In times like these that try the soul, public crises lead to private cries of conscience, and to the inquiries numbered among the obsessions of art. Theatre, arguably the most public and the most intimate of arts, inevitably responds. There are several examples this coming week on North Coast stages, each addressing a different (though not necessarily unrelated) public issue in a different way.
Newly minted Nobel Laureate Al Gore calls it a “planetary emergency.” Scientists and government leaders say it is a mortal threat to human civilization and life as we know it. But the climate crisis is just beginning as a subject for theatre. It’s a difficult one, because it is only now becoming real to us — it’s our first anticipated catastrophe, without cultural memory or direct personal experience to guide us. The subject is being approached obliquely so far and, as at the Arcata Playhouse this Sunday, through the lens of laughter.
The Tip of the Iceberg: a globally warmed comedy is written and directed by Ed Holmes of the San Francisco Mime Troupe and performed by Theater R.A.B., a mask and movement ensemble based in Germany. One of its founders and performers is HSU grad Len Shirts. The company’s mission is to speak “to the themes of the times through movement, music and the spoken word.” The story involves two arguing environmentalists in 2040, trapped on the last glacier on Earth as it floats out to sea, and their experiences and visions.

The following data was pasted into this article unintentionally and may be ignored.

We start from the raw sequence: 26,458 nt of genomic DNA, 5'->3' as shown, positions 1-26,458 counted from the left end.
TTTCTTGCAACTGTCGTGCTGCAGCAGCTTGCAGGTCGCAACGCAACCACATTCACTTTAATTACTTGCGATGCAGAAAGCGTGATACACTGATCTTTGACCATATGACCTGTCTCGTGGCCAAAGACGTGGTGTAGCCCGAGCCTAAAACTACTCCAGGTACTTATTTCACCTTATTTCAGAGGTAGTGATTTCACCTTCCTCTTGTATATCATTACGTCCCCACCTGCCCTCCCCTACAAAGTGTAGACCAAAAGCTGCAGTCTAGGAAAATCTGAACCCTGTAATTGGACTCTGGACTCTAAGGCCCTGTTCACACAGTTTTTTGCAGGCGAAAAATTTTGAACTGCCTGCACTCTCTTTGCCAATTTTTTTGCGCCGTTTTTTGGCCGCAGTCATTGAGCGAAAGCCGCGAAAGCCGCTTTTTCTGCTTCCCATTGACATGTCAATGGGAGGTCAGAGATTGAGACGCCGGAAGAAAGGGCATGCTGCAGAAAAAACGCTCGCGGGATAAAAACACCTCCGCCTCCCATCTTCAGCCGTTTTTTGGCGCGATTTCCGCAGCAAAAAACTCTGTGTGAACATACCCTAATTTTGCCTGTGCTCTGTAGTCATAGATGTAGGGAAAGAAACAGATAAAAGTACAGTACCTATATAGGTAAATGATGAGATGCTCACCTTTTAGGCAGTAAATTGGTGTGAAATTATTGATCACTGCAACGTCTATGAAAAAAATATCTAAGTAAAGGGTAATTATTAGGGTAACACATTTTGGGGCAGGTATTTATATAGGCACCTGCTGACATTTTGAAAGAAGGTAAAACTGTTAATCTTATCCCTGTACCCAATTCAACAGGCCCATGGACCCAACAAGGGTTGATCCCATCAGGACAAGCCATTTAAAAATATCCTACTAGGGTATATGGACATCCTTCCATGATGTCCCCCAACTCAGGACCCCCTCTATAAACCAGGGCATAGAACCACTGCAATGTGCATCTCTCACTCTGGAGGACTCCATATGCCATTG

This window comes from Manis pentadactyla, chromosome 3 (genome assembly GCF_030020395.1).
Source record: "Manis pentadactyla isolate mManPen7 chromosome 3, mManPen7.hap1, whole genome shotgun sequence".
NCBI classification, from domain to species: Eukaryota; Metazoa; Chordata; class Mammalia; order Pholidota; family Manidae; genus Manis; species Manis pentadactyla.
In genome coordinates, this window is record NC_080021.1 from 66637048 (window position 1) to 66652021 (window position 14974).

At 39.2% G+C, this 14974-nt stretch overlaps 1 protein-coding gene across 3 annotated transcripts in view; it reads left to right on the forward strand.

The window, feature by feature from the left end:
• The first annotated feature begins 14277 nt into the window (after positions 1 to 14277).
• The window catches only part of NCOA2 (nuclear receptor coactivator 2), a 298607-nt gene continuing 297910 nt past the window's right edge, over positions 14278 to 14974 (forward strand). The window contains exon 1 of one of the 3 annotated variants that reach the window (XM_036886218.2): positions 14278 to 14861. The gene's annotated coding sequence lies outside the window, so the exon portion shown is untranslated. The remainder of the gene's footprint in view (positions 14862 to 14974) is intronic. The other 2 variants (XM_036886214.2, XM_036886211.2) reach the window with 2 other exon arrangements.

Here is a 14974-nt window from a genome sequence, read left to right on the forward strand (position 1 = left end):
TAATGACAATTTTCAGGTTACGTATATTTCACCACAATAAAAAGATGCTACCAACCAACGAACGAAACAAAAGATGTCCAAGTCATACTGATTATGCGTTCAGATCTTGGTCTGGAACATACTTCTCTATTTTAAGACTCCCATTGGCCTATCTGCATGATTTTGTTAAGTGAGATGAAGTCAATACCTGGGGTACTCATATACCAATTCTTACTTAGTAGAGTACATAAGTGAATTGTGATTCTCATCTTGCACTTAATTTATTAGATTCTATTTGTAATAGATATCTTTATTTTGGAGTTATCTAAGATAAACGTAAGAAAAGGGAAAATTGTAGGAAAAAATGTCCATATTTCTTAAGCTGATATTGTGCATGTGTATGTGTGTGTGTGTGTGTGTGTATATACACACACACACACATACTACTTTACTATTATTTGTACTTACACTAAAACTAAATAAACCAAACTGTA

The one-night stop for this show’s tour is hosted by our own Four on the Floor Theater (which will hold its latest outdoor spectacle, Elemental, in Blue Lake the night before). “The global warming content of the show is very appealing to us, “ said Jacqueline Dandeneau, Four’s co-director. “Part of our goal with the Playhouse is to present smaller companies that don’t show up on the large arts presenters’ radar ...” Participants are also doing workshops on Monday and Tuesday nights. More information: 822-1575.
In presenting Al Gore and the Intergovernmental Panel on Climate Change with the Peace Prize last week, the Nobel committee recognized that climate crisis could easily lead to war over resources, if it hasn’t already. This week’s production by students of the North Coast Preparatory Academy approaches the recurrent issue of war and questions of leadership, purpose and honor through classic dramatic texts: Shakespeare’s Henry plays. This is the second appearance from the cycle on local stages this year: North Coast Rep staged Henry IV Part 1 last spring, and now North Coast Prep will present a work based on the two Henry IV plays and the famous Henry V . It’s an adaptation by director Jean Bazemore called Mortal Men, Mortal Men .
This show is acted and produced by members of the freshmen and sophomore classes. Gerald Beck, the self-described “hardcore minimalist,” again designs the abstract sets, which may tend to focus attention on the words and their applications to today. It begins on Thursday, Oct. 18, at 7:30 at Gist Hall on the HSU campus, and continues through the weekend, with an additional matinee on Saturday at 2 p.m. More information: 845-4772.